Blockchains guarantee data integrity through consensus of distributed ledgers based on multiple validation nodes called miners. For this reason, any blockchain system can be critically disabled by a malicious attack from a majority of the nodes (e.g., 51% attack). These attacks are more likely to succeed as the number of nodes required for consensus is smaller. Recently, as blockchains are becoming too large (making them difficult to store, send, receive, and manage), sharding is being considered as a technology to help improve the transaction throughput and scalability of blockchains. Sharding distributes block validators to disjoint sets to process transactions in parallel. Therefore, the number of validators of each shard group is smaller, which makes shard-based blockchains more vulnerable to 51% attacks than blockchains that do not use sharding. To solve this problem, this paper proposes a trust-based shard distribution (TBSD) scheme that assigns potential malicious nodes in the network to different shards, preventing malicious nodes from gaining a dominating influence on the consensus of a single shard. TBSD uses a trust-based shard distribution scheme to prevent malicious miners from gathering in on one shard by integration of a trust management system and genetic algorithm (GA). First, the trust of all nodes is computed based on the previous consensus result. Then, a GA is used to compute the shard distribution set to prevent collusion of malicious miners. The performance evaluation shows that the proposed TBSD scheme results in a shard distribution with a higher level of fairness than existing schemes, which provides an improved level of protection against malicious attacks.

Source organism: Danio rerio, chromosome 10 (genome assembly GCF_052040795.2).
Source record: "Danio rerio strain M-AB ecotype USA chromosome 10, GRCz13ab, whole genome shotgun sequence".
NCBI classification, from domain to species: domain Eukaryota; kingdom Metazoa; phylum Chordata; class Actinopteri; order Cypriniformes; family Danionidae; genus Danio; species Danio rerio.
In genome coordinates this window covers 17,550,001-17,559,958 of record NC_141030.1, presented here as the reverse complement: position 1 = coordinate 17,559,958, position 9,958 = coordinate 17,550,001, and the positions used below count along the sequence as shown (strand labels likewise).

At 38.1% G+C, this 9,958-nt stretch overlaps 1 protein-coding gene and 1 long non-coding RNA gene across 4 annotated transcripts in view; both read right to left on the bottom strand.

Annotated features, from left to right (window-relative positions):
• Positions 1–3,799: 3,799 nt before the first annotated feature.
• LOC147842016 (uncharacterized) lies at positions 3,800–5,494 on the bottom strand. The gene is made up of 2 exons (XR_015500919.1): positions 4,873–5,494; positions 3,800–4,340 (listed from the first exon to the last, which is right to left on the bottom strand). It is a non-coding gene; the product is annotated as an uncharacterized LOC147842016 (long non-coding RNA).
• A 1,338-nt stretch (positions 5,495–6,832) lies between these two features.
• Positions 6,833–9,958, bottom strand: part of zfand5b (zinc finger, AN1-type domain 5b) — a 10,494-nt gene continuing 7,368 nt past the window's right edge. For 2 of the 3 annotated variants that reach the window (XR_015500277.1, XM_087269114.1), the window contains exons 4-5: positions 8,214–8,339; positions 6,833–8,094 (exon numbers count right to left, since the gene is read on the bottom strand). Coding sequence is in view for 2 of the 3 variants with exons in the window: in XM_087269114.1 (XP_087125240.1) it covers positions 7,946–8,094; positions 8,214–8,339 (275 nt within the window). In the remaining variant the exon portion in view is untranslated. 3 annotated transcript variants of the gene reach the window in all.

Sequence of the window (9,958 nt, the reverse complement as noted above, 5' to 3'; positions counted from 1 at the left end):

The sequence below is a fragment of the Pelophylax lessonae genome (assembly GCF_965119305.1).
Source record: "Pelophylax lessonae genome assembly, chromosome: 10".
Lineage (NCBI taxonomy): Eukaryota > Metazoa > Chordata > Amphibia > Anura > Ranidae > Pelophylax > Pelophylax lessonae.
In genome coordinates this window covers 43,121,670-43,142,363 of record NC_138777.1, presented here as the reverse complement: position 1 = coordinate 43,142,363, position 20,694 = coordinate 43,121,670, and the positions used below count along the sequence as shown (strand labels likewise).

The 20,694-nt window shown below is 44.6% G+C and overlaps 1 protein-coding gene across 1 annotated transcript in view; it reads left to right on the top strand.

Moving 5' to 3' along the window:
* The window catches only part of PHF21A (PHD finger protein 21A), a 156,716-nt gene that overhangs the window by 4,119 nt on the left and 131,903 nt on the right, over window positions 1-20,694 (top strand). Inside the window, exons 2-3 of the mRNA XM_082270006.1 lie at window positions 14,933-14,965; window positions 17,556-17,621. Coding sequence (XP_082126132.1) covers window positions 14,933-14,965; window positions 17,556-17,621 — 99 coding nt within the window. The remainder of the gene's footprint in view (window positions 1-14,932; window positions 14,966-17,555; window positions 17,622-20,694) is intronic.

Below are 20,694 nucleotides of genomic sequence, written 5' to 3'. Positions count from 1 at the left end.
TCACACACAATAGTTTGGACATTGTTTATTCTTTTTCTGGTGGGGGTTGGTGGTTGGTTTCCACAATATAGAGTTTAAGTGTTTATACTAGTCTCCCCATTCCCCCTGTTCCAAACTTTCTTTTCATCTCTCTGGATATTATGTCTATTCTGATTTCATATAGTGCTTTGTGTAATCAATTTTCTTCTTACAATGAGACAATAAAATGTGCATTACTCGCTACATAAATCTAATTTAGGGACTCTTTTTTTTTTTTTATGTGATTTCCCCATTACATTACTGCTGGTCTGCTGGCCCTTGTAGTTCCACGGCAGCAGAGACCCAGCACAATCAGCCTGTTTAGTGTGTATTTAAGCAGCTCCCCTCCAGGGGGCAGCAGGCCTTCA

All Science Journal Classification (ASJC) codes
- Computer Science(all)
- Materials Science(all)